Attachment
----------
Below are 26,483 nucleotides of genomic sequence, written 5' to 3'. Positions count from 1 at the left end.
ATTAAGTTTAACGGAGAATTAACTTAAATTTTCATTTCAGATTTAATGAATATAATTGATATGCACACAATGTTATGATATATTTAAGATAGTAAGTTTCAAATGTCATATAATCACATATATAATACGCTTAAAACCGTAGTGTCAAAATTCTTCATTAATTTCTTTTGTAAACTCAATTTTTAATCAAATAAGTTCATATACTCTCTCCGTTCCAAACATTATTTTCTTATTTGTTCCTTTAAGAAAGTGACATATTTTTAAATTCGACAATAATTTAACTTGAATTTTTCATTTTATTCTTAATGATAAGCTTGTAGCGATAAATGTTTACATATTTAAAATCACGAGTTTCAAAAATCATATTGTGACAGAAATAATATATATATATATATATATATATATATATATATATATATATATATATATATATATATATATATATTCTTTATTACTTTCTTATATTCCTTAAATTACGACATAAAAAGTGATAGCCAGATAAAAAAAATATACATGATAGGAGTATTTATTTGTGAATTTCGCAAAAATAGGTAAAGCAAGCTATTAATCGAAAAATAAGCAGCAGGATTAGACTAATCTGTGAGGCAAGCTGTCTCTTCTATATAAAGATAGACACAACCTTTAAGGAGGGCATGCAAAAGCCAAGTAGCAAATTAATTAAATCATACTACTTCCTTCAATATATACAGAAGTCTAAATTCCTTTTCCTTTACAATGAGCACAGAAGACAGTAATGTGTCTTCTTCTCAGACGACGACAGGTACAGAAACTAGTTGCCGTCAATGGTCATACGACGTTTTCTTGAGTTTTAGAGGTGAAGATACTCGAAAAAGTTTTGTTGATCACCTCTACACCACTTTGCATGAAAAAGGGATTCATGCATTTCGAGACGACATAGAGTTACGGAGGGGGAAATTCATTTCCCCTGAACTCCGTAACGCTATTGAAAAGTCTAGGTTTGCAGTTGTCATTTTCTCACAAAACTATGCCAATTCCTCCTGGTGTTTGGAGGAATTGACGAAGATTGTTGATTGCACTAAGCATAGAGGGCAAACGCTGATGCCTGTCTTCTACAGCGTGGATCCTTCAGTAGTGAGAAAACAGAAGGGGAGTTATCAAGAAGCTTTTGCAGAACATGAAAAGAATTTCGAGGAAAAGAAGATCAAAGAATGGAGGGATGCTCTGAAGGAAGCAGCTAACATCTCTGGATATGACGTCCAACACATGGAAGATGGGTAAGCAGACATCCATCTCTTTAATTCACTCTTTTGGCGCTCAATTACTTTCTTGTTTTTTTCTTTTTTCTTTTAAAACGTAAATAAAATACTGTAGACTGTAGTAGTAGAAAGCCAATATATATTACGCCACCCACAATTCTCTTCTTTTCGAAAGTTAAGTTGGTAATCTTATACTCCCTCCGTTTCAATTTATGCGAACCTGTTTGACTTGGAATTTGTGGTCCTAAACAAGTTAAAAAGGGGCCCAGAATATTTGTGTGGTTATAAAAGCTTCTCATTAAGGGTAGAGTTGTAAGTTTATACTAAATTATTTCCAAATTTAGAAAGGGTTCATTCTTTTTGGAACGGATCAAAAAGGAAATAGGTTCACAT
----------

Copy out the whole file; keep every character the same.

Below are 26,483 nucleotides of genomic sequence, written 5' to 3'. Positions count from 1 at the left end.
ATTAAGTTTAACGGAGAATTAACTTAAATTTTCATTTCAGATTTAATGAATATAATTGATATGCACACAATGTTATGATATATTTAAGATAGTAAGTTTCAAATGTCATATAATCACATATATAATACGCTTAAAACCGTAGTGTCAAAATTCTTCATTAATTTCTTTTGTAAACTCAATTTTTAATCAAATAAGTTCATATACTCTCTCCGTTCCAAACATTATTTTCTTATTTGTTCCTTTAAGAAAGTGACATATTTTTAAATTCGACAATAATTTAACTTGAATTTTTCATTTTATTCTTAATGATAAGCTTGTAGCGATAAATGTTTACATATTTAAAATCACGAGTTTCAAAAATCATATTGTGACAGAAATAATATATATATATATATATATATATATATATATATATATATATATATATATATATATATATATATATTCTTTATTACTTTCTTATATTCCTTAAATTACGACATAAAAAGTGATAGCCAGATAAAAAAAATATACATGATAGGAGTATTTATTTGTGAATTTCGCAAAAATAGGTAAAGCAAGCTATTAATCGAAAAATAAGCAGCAGGATTAGACTAATCTGTGAGGCAAGCTGTCTCTTCTATATAAAGATAGACACAACCTTTAAGGAGGGCATGCAAAAGCCAAGTAGCAAATTAATTAAATCATACTACTTCCTTCAATATATACAGAAGTCTAAATTCCTTTTCCTTTACAATGAGCACAGAAGACAGTAATGTGTCTTCTTCTCAGACGACGACAGGTACAGAAACTAGTTGCCGTCAATGGTCATACGACGTTTTCTTGAGTTTTAGAGGTGAAGATACTCGAAAAAGTTTTGTTGATCACCTCTACACCACTTTGCATGAAAAAGGGATTCATGCATTTCGAGACGACATAGAGTTACGGAGGGGGAAATTCATTTCCCCTGAACTCCGTAACGCTATTGAAAAGTCTAGGTTTGCAGTTGTCATTTTCTCACAAAACTATGCCAATTCCTCCTGGTGTTTGGAGGAATTGACGAAGATTGTTGATTGCACTAAGCATAGAGGGCAAACGCTGATGCCTGTCTTCTACAGCGTGGATCCTTCAGTAGTGAGAAAACAGAAGGGGAGTTATCAAGAAGCTTTTGCAGAACATGAAAAGAATTTCGAGGAAAAGAAGATCAAAGAATGGAGGGATGCTCTGAAGGAAGCAGCTAACATCTCTGGATATGACGTCCAACACATGGAAGATGGGTAAGCAGACATCCATCTCTTTAATTCACTCTTTTGGCGCTCAATTACTTTCTTGTTTTTTTCTTTTTTCTTTTAAAACGTAAATAAAATACTGTAGACTGTAGTAGTAGAAAGCCAATATATATTACGCCACCCACAATTCTCTTCTTTTCGAAAGTTAAGTTGGTAATCTTATACTCCCTCCGTTTCAATTTATGCGAACCTGTTTGACTTGGAATTTGTGGTCCTAAACAAGTTAAAAAGGGGCCCAGAATATTTGTGTGGTTATAAAAGCTTCTCATTAAGGGTAGAGTTGTAAGTTTATACTAAATTATTTCCAAATTTAGAAAGGGTTCATTCTTTTTGGAACGGATCAAAAAGGAAATAGGTTCACAT